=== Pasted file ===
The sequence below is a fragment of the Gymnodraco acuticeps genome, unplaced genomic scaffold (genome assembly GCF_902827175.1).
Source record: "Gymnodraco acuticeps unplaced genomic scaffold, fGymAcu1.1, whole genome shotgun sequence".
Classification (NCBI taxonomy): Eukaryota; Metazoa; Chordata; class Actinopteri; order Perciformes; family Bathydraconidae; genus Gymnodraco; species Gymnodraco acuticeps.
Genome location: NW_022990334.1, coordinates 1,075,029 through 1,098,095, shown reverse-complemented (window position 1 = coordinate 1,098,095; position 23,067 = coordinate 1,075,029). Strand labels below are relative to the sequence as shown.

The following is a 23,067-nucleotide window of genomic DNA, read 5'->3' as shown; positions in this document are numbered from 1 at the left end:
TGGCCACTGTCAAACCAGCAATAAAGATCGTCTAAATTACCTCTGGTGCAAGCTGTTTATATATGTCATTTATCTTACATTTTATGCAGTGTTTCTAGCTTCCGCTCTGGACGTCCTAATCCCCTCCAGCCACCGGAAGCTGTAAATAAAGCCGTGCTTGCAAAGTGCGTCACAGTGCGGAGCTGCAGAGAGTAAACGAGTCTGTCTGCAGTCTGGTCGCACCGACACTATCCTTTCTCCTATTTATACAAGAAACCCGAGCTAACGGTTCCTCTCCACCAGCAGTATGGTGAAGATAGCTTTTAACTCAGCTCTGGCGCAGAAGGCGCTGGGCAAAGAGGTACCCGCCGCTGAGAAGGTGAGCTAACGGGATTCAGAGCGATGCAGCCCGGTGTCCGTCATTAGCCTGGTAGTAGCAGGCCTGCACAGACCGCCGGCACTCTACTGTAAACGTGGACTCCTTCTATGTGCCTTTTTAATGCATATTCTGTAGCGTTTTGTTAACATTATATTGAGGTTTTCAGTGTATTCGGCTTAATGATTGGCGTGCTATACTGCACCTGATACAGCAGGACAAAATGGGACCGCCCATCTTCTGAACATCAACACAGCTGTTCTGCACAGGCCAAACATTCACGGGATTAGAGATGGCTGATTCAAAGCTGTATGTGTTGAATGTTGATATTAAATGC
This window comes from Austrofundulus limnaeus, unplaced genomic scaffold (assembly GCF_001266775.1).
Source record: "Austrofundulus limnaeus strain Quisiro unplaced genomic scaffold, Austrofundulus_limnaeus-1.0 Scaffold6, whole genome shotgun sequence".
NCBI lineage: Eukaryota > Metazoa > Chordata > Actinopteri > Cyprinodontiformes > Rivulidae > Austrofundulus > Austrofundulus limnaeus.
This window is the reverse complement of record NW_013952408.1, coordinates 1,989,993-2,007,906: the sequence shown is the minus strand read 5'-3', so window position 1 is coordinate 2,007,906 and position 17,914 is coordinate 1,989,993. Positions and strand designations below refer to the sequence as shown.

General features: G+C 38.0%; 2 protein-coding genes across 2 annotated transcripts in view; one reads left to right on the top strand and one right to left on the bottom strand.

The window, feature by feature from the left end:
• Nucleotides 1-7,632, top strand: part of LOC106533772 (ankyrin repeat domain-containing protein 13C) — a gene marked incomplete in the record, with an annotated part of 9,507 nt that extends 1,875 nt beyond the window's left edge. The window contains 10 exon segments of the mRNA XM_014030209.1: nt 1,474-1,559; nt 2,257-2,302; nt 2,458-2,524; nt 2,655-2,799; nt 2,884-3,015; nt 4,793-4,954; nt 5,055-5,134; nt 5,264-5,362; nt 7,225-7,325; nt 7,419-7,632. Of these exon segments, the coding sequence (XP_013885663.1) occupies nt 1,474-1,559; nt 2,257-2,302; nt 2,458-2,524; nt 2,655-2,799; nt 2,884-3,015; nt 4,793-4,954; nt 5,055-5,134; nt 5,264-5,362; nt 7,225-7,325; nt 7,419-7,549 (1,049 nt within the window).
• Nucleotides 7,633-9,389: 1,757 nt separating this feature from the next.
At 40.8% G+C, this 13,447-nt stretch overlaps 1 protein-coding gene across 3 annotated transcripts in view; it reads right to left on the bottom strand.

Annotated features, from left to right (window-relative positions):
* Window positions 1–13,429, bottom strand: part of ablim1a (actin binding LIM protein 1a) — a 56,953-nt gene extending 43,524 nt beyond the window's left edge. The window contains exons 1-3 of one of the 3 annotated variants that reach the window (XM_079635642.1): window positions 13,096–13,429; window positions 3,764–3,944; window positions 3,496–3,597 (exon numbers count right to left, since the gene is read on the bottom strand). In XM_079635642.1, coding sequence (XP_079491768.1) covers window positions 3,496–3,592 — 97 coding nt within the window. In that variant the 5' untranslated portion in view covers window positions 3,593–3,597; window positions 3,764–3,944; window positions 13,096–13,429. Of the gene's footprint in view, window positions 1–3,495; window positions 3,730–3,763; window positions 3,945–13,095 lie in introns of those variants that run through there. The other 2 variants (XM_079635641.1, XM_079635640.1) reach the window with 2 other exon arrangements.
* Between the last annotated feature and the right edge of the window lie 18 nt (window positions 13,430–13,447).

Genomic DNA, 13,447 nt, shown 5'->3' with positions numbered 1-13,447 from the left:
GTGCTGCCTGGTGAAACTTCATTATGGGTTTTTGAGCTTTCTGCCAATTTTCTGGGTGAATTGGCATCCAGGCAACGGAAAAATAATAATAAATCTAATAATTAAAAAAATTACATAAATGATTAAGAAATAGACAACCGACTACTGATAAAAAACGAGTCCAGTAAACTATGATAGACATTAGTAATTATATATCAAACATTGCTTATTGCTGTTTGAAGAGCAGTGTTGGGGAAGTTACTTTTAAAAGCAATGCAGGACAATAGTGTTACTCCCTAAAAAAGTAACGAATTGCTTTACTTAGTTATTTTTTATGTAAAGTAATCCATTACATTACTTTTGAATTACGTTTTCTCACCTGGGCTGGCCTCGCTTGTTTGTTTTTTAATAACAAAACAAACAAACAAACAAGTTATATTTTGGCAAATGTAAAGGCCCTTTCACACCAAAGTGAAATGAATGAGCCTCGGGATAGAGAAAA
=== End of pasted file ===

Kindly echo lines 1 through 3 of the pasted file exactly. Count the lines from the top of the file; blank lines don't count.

The sequence below is a fragment of the Gymnodraco acuticeps genome, unplaced genomic scaffold (genome assembly GCF_902827175.1).
Source record: "Gymnodraco acuticeps unplaced genomic scaffold, fGymAcu1.1, whole genome shotgun sequence".
Classification (NCBI taxonomy): Eukaryota; Metazoa; Chordata; class Actinopteri; order Perciformes; family Bathydraconidae; genus Gymnodraco; species Gymnodraco acuticeps.